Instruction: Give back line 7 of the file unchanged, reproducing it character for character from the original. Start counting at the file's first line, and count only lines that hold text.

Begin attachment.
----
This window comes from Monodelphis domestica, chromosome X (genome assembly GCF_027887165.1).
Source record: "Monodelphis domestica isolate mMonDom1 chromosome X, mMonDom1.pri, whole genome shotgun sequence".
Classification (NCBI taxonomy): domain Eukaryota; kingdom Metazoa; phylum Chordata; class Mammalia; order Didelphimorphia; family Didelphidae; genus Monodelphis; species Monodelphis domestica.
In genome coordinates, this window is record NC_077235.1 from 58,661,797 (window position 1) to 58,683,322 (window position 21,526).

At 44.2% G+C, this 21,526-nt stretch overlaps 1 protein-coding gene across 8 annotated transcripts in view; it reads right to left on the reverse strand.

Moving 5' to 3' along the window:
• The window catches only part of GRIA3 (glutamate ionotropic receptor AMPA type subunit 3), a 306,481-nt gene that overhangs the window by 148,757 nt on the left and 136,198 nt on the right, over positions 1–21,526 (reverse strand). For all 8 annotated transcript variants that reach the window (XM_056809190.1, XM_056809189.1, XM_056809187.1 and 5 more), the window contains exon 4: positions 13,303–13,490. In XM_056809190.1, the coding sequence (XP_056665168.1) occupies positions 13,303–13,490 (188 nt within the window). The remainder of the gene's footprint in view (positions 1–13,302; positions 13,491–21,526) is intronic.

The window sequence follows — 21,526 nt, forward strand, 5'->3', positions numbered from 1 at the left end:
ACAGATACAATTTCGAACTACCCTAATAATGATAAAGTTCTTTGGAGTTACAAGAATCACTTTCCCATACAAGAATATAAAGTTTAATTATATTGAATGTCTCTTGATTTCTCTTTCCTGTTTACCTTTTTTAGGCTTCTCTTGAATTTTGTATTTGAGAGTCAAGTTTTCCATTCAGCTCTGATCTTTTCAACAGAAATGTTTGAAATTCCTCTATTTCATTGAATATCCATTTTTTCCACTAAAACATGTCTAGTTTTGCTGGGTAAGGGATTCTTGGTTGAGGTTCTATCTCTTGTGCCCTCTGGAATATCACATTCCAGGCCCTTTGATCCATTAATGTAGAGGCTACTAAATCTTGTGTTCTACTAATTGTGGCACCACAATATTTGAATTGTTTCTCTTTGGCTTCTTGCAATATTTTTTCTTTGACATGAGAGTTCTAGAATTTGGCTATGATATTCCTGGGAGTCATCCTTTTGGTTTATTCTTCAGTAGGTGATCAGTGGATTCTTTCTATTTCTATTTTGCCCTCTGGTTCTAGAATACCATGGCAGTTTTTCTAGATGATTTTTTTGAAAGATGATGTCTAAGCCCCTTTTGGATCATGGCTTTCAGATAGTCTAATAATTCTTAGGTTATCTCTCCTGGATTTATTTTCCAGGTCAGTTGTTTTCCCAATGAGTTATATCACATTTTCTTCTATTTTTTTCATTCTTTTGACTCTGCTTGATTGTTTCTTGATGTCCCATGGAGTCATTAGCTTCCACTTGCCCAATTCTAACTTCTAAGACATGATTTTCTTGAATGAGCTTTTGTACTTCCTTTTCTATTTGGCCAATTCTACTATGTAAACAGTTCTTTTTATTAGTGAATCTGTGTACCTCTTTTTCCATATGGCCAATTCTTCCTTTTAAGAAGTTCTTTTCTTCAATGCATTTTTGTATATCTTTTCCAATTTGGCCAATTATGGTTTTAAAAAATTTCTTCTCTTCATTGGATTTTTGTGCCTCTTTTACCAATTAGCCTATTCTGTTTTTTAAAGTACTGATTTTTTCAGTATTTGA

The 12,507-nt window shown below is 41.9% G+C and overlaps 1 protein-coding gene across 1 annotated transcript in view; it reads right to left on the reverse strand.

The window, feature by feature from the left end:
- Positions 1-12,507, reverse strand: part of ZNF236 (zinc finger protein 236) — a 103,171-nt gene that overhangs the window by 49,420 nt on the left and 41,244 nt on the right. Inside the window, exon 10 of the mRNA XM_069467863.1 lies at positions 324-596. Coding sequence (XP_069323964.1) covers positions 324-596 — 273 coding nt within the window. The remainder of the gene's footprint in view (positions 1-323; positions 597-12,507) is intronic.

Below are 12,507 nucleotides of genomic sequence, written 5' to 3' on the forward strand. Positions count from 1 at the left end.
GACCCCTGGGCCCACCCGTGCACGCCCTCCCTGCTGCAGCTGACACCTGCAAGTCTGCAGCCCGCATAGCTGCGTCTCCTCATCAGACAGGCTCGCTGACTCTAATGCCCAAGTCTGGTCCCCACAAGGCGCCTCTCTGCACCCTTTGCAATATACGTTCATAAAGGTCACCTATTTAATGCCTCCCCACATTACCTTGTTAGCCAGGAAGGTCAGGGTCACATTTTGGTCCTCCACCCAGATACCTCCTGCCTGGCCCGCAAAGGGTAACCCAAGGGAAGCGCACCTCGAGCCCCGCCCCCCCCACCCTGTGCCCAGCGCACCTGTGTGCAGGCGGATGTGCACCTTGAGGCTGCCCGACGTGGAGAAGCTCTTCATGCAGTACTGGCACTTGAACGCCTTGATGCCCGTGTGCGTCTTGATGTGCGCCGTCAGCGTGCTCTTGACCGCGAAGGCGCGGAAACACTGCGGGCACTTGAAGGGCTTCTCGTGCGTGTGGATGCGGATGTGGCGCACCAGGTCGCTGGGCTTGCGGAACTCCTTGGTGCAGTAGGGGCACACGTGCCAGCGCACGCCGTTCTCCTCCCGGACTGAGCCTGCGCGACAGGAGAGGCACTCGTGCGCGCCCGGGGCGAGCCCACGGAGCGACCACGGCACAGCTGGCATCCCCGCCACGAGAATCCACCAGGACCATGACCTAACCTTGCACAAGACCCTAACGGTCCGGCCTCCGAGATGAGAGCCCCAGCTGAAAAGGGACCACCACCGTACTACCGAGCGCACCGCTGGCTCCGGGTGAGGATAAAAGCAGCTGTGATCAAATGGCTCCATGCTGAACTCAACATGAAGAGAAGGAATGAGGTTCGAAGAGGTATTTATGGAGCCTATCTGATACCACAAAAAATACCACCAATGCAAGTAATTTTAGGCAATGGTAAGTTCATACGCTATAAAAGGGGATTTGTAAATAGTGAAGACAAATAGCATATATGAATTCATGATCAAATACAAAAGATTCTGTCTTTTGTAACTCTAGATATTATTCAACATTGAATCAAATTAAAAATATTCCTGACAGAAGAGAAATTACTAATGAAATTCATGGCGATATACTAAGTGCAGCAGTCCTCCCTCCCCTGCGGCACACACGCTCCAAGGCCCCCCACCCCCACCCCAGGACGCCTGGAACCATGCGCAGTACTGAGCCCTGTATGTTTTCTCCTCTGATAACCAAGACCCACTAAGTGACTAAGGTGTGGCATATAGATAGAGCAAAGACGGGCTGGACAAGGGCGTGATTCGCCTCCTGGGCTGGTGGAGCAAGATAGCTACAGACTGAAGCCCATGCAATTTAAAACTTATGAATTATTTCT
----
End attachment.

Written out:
• The window catches only part of GRIA3 (glutamate ionotropic receptor AMPA type subunit 3), a 306,481-nt gene that overhangs the window by 148,757 nt on the left and 136,198 nt on the right, over positions 1–21,526 (reverse strand). For all 8 annotated transcript variants that reach the window (XM_056809190.1, XM_056809189.1, XM_056809187.1 and 5 more), the window contains exon 4: positions 13,303–13,490. In XM_056809190.1, the coding sequence (XP_056665168.1) occupies positions 13,303–13,490 (188 nt within the window). The remainder of the gene's footprint in view (positions 1–13,302; positions 13,491–21,526) is intronic.